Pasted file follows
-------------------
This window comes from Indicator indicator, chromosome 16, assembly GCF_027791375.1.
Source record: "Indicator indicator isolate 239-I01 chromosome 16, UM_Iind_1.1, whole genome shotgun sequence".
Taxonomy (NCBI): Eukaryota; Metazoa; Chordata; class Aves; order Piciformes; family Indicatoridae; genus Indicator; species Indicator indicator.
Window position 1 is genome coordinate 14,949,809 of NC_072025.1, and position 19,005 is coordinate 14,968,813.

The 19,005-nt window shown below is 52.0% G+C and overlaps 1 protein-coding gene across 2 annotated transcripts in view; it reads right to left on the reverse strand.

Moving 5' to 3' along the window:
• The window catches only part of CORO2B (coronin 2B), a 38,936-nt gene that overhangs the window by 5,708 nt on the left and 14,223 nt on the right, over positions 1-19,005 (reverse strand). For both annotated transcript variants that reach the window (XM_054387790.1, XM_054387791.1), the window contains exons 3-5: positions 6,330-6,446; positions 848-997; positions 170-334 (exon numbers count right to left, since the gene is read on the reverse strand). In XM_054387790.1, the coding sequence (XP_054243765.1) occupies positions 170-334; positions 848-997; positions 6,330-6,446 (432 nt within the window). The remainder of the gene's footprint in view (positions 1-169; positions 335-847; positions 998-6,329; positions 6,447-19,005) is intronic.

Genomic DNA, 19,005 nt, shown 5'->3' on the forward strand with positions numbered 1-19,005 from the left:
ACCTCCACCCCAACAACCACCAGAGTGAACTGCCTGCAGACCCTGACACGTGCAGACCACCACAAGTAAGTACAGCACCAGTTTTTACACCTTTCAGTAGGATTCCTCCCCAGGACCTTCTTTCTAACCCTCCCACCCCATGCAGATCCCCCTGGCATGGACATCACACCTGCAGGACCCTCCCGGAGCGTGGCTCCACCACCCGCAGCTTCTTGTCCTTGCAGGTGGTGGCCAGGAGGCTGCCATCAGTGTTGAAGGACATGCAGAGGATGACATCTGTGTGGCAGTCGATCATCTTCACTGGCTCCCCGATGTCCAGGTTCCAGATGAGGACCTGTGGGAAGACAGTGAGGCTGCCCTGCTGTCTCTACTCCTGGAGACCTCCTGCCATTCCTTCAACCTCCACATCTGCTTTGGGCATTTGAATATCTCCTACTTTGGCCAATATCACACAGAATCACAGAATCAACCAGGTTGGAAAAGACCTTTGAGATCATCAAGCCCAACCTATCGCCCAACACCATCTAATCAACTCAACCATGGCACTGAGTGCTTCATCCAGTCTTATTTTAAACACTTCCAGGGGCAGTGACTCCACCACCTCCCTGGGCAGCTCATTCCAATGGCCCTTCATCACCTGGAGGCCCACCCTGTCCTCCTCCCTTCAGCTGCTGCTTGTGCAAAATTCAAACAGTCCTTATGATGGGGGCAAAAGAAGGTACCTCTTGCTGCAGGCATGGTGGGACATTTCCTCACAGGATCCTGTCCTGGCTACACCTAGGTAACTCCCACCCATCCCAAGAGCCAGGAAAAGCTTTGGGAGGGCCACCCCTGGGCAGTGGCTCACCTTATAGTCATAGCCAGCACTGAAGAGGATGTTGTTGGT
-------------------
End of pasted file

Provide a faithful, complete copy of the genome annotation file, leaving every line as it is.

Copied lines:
This window comes from Indicator indicator, chromosome 16, assembly GCF_027791375.1.
Source record: "Indicator indicator isolate 239-I01 chromosome 16, UM_Iind_1.1, whole genome shotgun sequence".
Taxonomy (NCBI): Eukaryota; Metazoa; Chordata; class Aves; order Piciformes; family Indicatoridae; genus Indicator; species Indicator indicator.
Window position 1 is genome coordinate 14,949,809 of NC_072025.1, and position 19,005 is coordinate 14,968,813.

The 19,005-nt window shown below is 52.0% G+C and overlaps 1 protein-coding gene across 2 annotated transcripts in view; it reads right to left on the reverse strand.

Moving 5' to 3' along the window:
• The window catches only part of CORO2B (coronin 2B), a 38,936-nt gene that overhangs the window by 5,708 nt on the left and 14,223 nt on the right, over positions 1-19,005 (reverse strand). For both annotated transcript variants that reach the window (XM_054387790.1, XM_054387791.1), the window contains exons 3-5: positions 6,330-6,446; positions 848-997; positions 170-334 (exon numbers count right to left, since the gene is read on the reverse strand). In XM_054387790.1, the coding sequence (XP_054243765.1) occupies positions 170-334; positions 848-997; positions 6,330-6,446 (432 nt within the window). The remainder of the gene's footprint in view (positions 1-169; positions 335-847; positions 998-6,329; positions 6,447-19,005) is intronic.

Genomic DNA, 19,005 nt, shown 5'->3' on the forward strand with positions numbered 1-19,005 from the left:
ACCTCCACCCCAACAACCACCAGAGTGAACTGCCTGCAGACCCTGACACGTGCAGACCACCACAAGTAAGTACAGCACCAGTTTTTACACCTTTCAGTAGGATTCCTCCCCAGGACCTTCTTTCTAACCCTCCCACCCCATGCAGATCCCCCTGGCATGGACATCACACCTGCAGGACCCTCCCGGAGCGTGGCTCCACCACCCGCAGCTTCTTGTCCTTGCAGGTGGTGGCCAGGAGGCTGCCATCAGTGTTGAAGGACATGCAGAGGATGACATCTGTGTGGCAGTCGATCATCTTCACTGGCTCCCCGATGTCCAGGTTCCAGATGAGGACCTGTGGGAAGACAGTGAGGCTGCCCTGCTGTCTCTACTCCTGGAGACCTCCTGCCATTCCTTCAACCTCCACATCTGCTTTGGGCATTTGAATATCTCCTACTTTGGCCAATATCACACAGAATCACAGAATCAACCAGGTTGGAAAAGACCTTTGAGATCATCAAGCCCAACCTATCGCCCAACACCATCTAATCAACTCAACCATGGCACTGAGTGCTTCATCCAGTCTTATTTTAAACACTTCCAGGGGCAGTGACTCCACCACCTCCCTGGGCAGCTCATTCCAATGGCCCTTCATCACCTGGAGGCCCACCCTGTCCTCCTCCCTTCAGCTGCTGCTTGTGCAAAATTCAAACAGTCCTTATGATGGGGGCAAAAGAAGGTACCTCTTGCTGCAGGCATGGTGGGACATTTCCTCACAGGATCCTGTCCTGGCTACACCTAGGTAACTCCCACCCATCCCAAGAGCCAGGAAAAGCTTTGGGAGGGCCACCCCTGGGCAGTGGCTCACCTTATAGTCATAGCCAGCACTGAAGAGGATGTTGTTGGT